Guided-wave (GW) approaches have shown potential in various initial laboratory demonstrations as a solution to structural health monitoring (SHM) for damage prognosis. This thesis starts with an introduction to and a detailed survey of this field. Some critical areas where further research was required and those that were chosen to be addressed herein are highlighted. Those were modeling, design guidelines, signal processing and effects of elevated temperature. Three-dimensional elasticity-based models for GW excitation and sensing by finite dimensional surface-bonded piezoelectric wafer transducers and anisotropic piezocomposites are developed for various configurations in isotropic structures. The validity of these models is extensively examined in numerical simulations and experiments. These models and other ideas are then exploited to furnish a set of design guidelines for the excitation signal and transducers in GW SHM systems. A novel signal processing algorithm based on chirplet matching pursuits and mode identification for pulse-echo GW SHM is proposed. The potential of the algorithm to automatically resolve and identify overlapping, multimodal reflections is discussed and explored with numerical simulations and experiments. Next, the effects of elevated temperature as expected in internal spacecraft structures on GW transduction and propagation are explored based on data from the literature incorporated into the developed models. Results from the model are compared with experiments. The feasibility of damage characterization at elevated temperatures is also investigated. An extension of the modeling effort for GW excitation by finite-dimensional piezoelectric wafer transducers to composite plates is also proposed and verified by numerical simulations. At the end, future directions for research to make this technology more easily deployable in field applications are suggested.This thesis starts with an introduction to and a detailed survey of this field. Some critical areas where further research was required and those that were chosen to be addressed herein are highlighted.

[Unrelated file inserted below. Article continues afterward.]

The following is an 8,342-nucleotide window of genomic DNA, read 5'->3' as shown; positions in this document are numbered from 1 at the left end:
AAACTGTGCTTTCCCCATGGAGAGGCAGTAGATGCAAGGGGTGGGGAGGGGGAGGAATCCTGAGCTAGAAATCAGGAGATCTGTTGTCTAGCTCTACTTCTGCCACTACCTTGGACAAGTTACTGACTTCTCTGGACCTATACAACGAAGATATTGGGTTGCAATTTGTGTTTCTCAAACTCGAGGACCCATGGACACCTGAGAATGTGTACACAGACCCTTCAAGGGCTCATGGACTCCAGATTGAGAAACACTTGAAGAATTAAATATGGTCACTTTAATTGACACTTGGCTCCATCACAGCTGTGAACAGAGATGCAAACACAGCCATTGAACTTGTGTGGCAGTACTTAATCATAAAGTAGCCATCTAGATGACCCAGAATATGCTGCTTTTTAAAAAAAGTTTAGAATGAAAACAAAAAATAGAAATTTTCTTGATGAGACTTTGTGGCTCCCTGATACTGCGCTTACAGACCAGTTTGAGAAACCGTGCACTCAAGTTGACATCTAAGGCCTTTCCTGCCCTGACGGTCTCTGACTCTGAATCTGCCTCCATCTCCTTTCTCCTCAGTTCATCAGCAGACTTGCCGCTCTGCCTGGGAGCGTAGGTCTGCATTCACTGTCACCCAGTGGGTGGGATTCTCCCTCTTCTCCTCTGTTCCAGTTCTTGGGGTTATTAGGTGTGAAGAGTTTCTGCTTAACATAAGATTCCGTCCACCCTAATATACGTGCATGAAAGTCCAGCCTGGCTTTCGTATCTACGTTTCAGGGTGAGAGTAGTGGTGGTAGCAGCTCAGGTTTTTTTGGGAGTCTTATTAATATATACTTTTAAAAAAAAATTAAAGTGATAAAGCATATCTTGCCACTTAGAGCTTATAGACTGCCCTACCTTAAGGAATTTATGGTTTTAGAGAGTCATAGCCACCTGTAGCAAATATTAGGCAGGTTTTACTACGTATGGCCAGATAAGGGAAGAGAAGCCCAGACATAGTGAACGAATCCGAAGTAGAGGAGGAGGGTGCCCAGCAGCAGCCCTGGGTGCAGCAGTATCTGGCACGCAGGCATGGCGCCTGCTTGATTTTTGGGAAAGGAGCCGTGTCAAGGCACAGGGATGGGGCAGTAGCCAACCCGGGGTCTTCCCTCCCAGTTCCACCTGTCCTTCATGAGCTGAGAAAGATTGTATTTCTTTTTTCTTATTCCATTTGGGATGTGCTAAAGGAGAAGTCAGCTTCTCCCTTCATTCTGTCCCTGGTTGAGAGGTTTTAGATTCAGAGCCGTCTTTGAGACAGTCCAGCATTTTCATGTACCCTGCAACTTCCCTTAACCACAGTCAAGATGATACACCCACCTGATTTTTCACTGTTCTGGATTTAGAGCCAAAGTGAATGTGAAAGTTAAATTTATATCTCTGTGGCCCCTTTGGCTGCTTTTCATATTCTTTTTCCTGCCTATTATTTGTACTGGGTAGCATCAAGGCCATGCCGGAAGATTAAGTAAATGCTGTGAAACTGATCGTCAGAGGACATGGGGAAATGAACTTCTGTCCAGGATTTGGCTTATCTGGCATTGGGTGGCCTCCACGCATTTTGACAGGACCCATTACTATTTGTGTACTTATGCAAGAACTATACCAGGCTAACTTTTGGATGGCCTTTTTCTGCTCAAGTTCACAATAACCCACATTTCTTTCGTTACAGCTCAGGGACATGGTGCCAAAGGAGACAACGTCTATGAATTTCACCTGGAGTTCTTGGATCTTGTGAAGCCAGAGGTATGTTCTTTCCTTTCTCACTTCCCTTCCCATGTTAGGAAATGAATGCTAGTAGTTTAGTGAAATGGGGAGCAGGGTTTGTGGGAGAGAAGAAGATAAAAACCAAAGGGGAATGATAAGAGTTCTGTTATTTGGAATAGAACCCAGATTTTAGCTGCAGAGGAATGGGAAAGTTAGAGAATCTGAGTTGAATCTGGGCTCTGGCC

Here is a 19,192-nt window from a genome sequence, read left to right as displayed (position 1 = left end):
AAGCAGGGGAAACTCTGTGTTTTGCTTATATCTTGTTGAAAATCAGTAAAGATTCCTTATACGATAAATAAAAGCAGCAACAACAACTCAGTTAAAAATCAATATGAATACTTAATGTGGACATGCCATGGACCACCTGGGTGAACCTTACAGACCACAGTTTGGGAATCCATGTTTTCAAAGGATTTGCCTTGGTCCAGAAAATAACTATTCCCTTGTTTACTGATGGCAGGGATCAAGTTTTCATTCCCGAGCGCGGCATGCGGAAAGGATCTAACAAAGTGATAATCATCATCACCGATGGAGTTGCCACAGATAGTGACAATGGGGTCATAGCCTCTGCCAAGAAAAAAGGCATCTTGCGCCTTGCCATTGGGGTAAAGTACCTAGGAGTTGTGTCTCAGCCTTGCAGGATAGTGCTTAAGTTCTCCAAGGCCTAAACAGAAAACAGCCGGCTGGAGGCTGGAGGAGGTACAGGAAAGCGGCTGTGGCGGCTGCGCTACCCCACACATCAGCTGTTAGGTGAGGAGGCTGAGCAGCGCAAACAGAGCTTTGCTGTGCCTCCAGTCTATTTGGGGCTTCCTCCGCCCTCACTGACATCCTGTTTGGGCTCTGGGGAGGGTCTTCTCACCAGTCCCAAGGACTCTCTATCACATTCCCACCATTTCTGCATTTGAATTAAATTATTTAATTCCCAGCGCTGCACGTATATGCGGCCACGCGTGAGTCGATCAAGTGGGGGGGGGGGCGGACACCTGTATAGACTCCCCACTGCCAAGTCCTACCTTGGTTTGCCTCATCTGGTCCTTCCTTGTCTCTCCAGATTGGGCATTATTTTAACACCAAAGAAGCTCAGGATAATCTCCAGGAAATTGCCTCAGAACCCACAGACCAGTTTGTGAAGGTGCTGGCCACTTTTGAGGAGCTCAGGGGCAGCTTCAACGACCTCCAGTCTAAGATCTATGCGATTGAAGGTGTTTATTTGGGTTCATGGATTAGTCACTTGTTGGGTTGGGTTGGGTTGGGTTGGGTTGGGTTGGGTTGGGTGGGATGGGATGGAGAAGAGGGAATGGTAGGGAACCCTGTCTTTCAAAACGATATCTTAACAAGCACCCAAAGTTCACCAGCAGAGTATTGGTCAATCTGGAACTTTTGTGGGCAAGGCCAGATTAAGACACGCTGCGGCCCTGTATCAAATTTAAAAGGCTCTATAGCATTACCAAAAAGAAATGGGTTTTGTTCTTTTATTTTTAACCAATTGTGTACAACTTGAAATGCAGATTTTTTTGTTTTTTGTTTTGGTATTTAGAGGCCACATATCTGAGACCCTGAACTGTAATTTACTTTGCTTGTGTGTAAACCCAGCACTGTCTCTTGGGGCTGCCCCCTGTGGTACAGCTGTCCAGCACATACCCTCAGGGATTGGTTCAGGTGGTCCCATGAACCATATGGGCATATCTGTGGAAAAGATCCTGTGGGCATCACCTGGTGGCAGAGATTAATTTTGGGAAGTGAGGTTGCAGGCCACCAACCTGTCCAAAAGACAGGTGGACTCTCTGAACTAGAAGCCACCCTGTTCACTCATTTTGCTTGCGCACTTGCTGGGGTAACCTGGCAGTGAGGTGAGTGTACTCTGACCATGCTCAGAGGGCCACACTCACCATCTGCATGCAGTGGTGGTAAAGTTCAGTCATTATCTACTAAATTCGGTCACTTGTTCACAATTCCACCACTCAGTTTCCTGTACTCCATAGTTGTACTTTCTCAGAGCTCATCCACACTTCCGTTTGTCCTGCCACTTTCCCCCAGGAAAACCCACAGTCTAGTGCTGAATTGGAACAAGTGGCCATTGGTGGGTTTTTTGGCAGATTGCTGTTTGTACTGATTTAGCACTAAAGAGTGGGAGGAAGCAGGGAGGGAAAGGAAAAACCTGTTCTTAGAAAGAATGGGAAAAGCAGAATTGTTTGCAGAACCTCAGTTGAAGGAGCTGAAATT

|Title||:||Guided-wave Structural Health Monitoring|
|Publisher||:||ProQuest - 2007|